- The Rattlers from Deadlands are named so because when they make wormsign, people's teeth rattle from vibration.
- Mostly averted in Jedi Knight: Jedi Academy; you barely see a puff of dust to denote the movement of the Sand Worms. You can see exactly where they are with Force Sense, though, but you have to be close, because that power is at its lowest level that early in the game.
- The tunneling power in Champions Online leaves a Bugs Bunny-esque burrow trail to show your position.
- The Thresher Maw in Mass Effect 2 uses this to confuse you as to where it will pop up next.
- The giant green wormoids from Zombies Ate My Neighbors! do this as an obvious tell for when they will attack, as a direct nod to Tremors.
- World of Warcraft has tunneling worms who do precisely this. They're slightly more annoying than most enemies because while you can see them, you can't damage them until they burst out of the ground.
- Various enemies in The Legend of Zelda series do this.
- In The Suffering, the embodiment of death by live burial does this when it chases after you. However, it leaves behind no permanent trail, and when it digs out of the ground to attack you the hole it creates will vanish.
- However, if you're quick, you can throw a bomb down the hole.
- In Sonic and Knuckles, Sandopolis Zone, there are disturbances on the surface of the quicksand, marking the location of the wormlike robots. The disturbances stop right before they leap out.
- Super Smash Bros Brawl does this with Rayquaza, the second boss of its Subspace Emmisary mode. When Rayquaza uses Dig, the ground gets cracked and pushed upward to show where it will attack from.
- Time Splitters: Future Perfect; Tremors-like worms at the beginning of the Big Boo's Haunt level.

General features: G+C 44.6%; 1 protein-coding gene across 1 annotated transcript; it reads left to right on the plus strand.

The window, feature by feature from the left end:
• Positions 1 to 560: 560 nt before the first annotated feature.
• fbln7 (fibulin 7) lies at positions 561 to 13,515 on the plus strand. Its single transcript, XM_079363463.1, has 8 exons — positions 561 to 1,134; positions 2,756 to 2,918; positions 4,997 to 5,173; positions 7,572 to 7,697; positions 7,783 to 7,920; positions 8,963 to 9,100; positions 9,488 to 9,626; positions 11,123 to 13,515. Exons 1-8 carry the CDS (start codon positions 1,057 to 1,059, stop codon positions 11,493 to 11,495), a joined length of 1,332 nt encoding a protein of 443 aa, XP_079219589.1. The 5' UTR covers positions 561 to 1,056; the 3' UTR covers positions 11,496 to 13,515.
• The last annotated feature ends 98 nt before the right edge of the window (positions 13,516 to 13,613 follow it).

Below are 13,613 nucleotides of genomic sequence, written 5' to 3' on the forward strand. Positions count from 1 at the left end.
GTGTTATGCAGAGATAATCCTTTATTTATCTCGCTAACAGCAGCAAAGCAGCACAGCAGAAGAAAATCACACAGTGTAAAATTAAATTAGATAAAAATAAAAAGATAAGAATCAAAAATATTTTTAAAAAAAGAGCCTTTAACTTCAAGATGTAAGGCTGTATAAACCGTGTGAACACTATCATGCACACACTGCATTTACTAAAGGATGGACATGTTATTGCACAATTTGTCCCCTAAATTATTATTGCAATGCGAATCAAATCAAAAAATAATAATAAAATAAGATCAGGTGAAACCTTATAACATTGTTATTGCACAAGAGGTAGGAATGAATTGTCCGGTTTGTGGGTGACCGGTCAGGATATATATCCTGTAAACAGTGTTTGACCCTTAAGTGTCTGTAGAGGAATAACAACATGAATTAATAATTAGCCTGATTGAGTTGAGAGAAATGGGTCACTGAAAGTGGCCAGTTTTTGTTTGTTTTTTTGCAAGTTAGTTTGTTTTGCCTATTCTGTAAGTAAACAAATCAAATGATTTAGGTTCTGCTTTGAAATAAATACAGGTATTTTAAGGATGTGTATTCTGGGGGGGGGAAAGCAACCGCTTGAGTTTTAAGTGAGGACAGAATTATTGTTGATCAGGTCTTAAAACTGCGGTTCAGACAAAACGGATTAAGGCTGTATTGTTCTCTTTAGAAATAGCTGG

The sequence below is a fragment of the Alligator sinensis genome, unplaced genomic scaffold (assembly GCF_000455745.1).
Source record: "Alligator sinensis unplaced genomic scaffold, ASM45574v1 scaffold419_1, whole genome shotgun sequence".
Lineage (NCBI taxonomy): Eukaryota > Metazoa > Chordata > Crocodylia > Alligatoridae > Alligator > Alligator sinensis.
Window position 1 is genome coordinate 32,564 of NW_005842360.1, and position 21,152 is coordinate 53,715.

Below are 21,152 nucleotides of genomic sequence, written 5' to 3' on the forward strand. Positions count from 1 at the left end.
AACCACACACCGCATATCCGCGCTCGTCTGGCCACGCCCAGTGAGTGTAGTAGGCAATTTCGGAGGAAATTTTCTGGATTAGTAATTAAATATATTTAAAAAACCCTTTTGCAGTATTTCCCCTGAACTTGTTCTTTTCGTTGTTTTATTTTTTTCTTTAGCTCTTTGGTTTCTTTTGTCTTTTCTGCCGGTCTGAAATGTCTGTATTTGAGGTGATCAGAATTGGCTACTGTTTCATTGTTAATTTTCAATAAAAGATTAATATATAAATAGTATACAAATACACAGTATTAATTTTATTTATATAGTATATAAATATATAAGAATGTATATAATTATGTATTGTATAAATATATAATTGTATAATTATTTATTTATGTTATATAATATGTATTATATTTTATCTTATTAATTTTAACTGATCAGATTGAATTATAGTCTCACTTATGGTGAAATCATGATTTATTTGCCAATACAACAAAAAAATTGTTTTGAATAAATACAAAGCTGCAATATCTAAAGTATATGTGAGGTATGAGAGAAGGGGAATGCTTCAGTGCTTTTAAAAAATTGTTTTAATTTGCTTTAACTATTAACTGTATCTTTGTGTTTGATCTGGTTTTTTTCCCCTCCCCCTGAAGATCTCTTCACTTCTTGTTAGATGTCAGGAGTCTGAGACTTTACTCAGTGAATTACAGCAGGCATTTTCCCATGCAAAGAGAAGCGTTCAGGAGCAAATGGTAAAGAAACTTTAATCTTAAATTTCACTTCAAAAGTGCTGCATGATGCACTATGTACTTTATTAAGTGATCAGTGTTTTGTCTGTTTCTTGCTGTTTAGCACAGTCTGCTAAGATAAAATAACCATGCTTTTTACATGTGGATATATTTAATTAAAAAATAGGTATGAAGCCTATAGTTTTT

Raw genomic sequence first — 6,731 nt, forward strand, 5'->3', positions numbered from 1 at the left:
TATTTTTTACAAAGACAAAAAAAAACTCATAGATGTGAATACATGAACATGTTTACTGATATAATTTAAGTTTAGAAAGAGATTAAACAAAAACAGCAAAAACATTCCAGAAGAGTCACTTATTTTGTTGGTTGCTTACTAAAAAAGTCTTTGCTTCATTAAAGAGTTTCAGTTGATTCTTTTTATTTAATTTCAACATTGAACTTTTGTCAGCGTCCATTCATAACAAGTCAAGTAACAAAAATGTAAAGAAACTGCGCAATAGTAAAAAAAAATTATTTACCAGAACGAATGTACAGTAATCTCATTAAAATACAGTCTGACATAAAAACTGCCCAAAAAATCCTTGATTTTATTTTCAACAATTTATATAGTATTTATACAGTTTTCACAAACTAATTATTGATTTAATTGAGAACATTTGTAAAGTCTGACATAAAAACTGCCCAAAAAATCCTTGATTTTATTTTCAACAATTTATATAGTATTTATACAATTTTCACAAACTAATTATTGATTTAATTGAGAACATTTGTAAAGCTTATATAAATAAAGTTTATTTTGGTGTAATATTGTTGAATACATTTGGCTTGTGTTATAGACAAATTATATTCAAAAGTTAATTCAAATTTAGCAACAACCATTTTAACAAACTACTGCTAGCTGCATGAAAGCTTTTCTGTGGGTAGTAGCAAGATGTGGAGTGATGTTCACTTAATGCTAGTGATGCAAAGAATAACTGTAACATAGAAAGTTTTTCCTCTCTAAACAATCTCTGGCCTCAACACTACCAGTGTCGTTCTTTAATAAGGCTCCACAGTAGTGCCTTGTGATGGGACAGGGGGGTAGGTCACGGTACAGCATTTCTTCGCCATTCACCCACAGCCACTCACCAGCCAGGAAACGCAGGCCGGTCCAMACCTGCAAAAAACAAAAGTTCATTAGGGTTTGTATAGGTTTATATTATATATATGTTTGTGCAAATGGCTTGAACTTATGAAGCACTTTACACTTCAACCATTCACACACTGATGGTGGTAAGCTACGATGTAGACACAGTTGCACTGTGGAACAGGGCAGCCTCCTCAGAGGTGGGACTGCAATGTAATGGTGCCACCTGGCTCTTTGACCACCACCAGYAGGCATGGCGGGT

- Castlevania: Curse of Darkness has a class of undead that burrow in this manner before leaping out of the ground to strike at you.
- The Dune computer games, including Dune II. The first Dune game ups the ante by including static discharge from the sand, meaning the worms are followed by bolts of lightning.
- The moles in Game and Watch game Vermin.
- You can do this in Golden Sun 2 with the Sand Psynergy, which turns you into a big pulsating mound of sand, free to move around, but incapable of attacking. Played straight with the Scorpion King boss, who swims around underground leaving a wake and one Earth Djinni.
- Armageddon 2, a map-pack for Skulltag, has this done by its twin bosses in the "Sand Worm Trench" level. They pop up occasionally from under the sand to breathe fire at you, and spend the rest of the time under the ground, raising one hell of a dust cloud.
- Among others, Blos-type monsters in Monster Hunter do this. Usually, by the time you see the dust clouds being kicked up, it's a bit too late to react - the real purpose of the dust clouds is to let you figure out exactly what the monster's attack pattern is, so you can avoid it from then on.
- In Shadow of the Colossus, Dirge, the "Sand tiger" has this when approaching the player character from a distance.
- The Mechworm boss in Heavy Weapon. If you see sand being thrown up under you, get out of the way or face a One-Hit Kill.
- Metroid Prime 2 Echoes features this with the boss Amorbis.
- Both the Driller and Mole enemies from Mini Robot Wars have this when under the ground.
- In Goblins, a network of cracks spreads across a wall towards an enemy who's attacking Dies Horribly. As the attacker pauses to notice this, two spiky, burrowing outgrowths from Dies' shape-changing arm burst out of the cracking wall and stab him.
- Bugs Bunny does this as his method of travel.
- Wallace and Gromit: Curse of the Were-Rabbit
- SpongeBob SquarePants takes this trope literally in the episode "Sandy, Spongebob, and the Worm"--Sandy is tracking a giant Alaskan Bull Worm and finds a small wooden sign with "worm" written on it.
- Gopher from Winnie the Pooh can often be seen doing this.
This trope can also be seen in Dune.